If I had married wealthy, Divine Living (including this magazine) would not exist, and neither would the impact I’ve been able to have in working with thousands of women through my programs, radio show, products and coaching. Because believe me, I know myself and I’d probably be sitting poolside somewhere with a big hat and a drink with an umbrella in it. Though when I said that to our Editor-in-Chief Sam Saboura on the phone the other day, he replied, “Wait…you’re not?”

real-quote-2Okay, so I am… however I also have a life, a purpose, and a career…not just a big hat.

We had a big laugh at that one—because once wealth-by-marriage is crossed off the list, the next thing people assume about me is that I’m a workaholic (Sam knows better). Never have been, never will be. Yes I’m driven, yes I’m excited about life, yes I’m committed to growth. But thankfully, creating my business on my own terms has allowed me to live beyond all these old assumptions about what it takes for a woman to make real money and afford herself the luxury of running her business from a poolside cabana should she so desire.

Playing the assumption game can go on forever—so you have to check yourself. Even today, I’ll sometimes catch myself thinking, “Well the reason this person has a company with 200 employees is because {insert assumption}…” or, “The reason so-and-so is able to find investors for her clothing line is that—fill in the blank.” So many times I’ve heard women say things about me like, “Well she can do it because she doesn’t have kids,” or “She can do that because she’s American,” or “She can make money because she’s selling business programs.”

pop-quote-2When you attribute any kind of success in the world to something external, you give your own power away. To reel it back in, we have to remember that we all have the ability to create what we desire, whether it’s a clothing line or jet set lifestyle or a thriving 200-person company.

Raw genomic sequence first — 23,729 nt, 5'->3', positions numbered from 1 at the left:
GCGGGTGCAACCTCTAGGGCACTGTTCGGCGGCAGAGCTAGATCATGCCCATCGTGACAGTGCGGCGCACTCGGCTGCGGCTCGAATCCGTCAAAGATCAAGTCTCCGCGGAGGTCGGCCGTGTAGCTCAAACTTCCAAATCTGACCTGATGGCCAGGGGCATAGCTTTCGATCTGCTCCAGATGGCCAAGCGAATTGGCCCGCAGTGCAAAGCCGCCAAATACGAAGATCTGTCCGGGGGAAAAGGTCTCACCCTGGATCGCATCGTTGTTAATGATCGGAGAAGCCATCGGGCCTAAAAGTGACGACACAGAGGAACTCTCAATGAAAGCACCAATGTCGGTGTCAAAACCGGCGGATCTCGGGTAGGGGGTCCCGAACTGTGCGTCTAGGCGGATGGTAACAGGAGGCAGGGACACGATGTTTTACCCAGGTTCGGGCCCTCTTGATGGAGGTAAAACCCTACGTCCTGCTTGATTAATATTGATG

With all that’s happening in the world, there could hardly be more indicators that now is the time for women to step into their power. So instead of telling yourself excuses, start asking better questions: How can I travel—even though I have kids? How can I bring in the money I desire—even though I’m in debt? How can I grow my business—even though I only have one VA working 5 hours a week?

All of the above have been done before and are entirely doable for those who dare look beyond the conventional ways of the world. So next time you find yourself making assumptions about someone you look up to, remember that every woman has a story, and that the only one you really need to be thinking about—is yours. What would your story be like if you had a no excuses policy? What would the outcome be if you said yes to one big desire, not one day but TODAY? In my experience, that’s the only kind of story worth living.